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In this paper we present the history and background of action research. We identify the way in which action research has evolved over time, reflecting paradigmatic shifts towards contemporary philosophies of emancipation and transformation. Because of the way in which the paradigms underpinning action research have evolved, the methodology has also developed, with an increasing emphasis on maximising the potential for collaboration and participation. We will argue that the most recent representation of action research as ‘transformational research’ has pushed the boundaries of research even further and has challenged dominant thinking about the way research is conducted. A case study of transformational action research derived from an ongoing project in Australia is presented to illustrate the methodology in action. Finally, a discussion of key issues arising from the case study in the context of action research theory and practice highlights the importance of active learning as a means of enabling transformation to happen.
Atrial fibrillation is the most common cardiac arrhythmia in Denmark affecting 50.000 people. Despite this high prevalence and numerous associated hospital contacts, patients with atrial fibrillation have not received much attention in nursing research and general nursing practice. The aim of this study was to illuminate patient experiences with atrial fibrillation. A systematic literature search in the databases Cinahl and Pubmed was performed and 21 articles were included. An analysis of these articles was conducted and 5 themes emerged. The review shows that living with atrial fibrillation is complex. Having atrial fibrillation involves living with a great amount of symptoms, an impaired health status and limited physical function. Furthermore, patients with atrial fibrillation possess little knowledge about their disease, its treatment, and how to manage the illness in a safe way. This review provides a comprehensive overview and insight into patient experiences with atrial fibrillation and the challenges atrial fibrillation cause.
This paper presents a discussion of the meaning of seeing the big picture in nursing, an expression frequently used among Danish nurses. The expression “seeing the big picture” has to do with managing the situation in its wider context. However, the expression has a rather imprecise meaning that might lead to misunderstandings. The discussion builds on findings from empirical studies of the practice of nurse leaders and clinical nurses. In both studies seeing the big picture was repeatedly used and interpreted to be a desire and a necessity. At first, we assumed seeing the big picture had to do with practical knowledge. Wonder and reasoning, however, brought us to virtues instead. Seeing the big picture, as mentioned by study participants, demonstrates human and professional pride. The study is useful in organisational, clinical and educational settings, in updating policies for nursing, enlarging nurses’ understanding of practice, and training student nurses in understanding nursing practice.1Artiklen er en bearbejdet udgave af den engelske artikel: Sørensen EE, Hall EOC. Seeing the big picture in nursing: a source of human and professional pride. J Adv Nurs 2011;67(10):2284-91.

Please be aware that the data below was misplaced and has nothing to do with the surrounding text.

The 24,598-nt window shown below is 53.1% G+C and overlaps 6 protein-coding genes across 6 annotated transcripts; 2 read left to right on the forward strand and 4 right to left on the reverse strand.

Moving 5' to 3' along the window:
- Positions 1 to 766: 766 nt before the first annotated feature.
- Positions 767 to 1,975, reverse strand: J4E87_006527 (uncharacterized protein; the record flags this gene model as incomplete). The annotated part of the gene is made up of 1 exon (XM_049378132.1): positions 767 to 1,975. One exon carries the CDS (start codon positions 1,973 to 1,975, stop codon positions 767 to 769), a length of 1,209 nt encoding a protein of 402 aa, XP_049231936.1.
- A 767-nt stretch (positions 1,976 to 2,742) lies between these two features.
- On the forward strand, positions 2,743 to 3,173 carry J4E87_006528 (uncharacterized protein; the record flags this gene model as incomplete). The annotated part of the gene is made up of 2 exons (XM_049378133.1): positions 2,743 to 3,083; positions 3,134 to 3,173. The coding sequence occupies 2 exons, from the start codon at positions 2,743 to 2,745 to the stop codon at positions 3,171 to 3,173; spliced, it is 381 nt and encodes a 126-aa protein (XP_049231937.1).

Background and aim: 80-90% of all patients getting cancer treatment suffer from cancer-related fatigue (CRF) in their everyday life. However, this has not gained much attention in clinical practice. To improve our nursing practice this study focuses on how the patients experience and handle CRF in order to enhance the body of already known knowledge in a Danish context. Methods: Nine patients’ experiences were analysed and interpreted using a phenomenological hermeneutical approach. Data was collected through semi-structured interviews. Findings: When CRF set boundaries for the patients’ everyday life, they handle the CRF by; “Struggle to do what they use to do”, “Come to terms with CRT” and by “To surrender and to give in”. Conclusion: Patients experience CRF as tiredness, fatigue and exhaustion. To handle this they use their personal experience, which are not always adequate and consequently make the impact on their everyday life greater than necessary.
In Denmark little is known about elderly with ethnic minority backgrounds, at nursing homes or in own homes, and their relative experience of everyday life near death. The purpose of the article is to illustrate the conceptions and needs of death in everyday life near to death. The method is based on qualitative interviews with 13 elderly and nine relatives from different continents. The study has an anthropological and everyday life theoretical approach. A ‘good death’ is regarded as a quick, unexpected death. A ‘bad death’ is prolonged, conscious and with dependency. Some elderly/relatives who express conceptions about apocalyptic notions problematise the process of dying. Others with a lifecycle perspective talk more harmoniously about death. The elderly mainly wish to have their nearest family around them when they die. Most elderly/relatives have little knowledge about palliative care. The results indicate a need for a health political and professional effort in this area.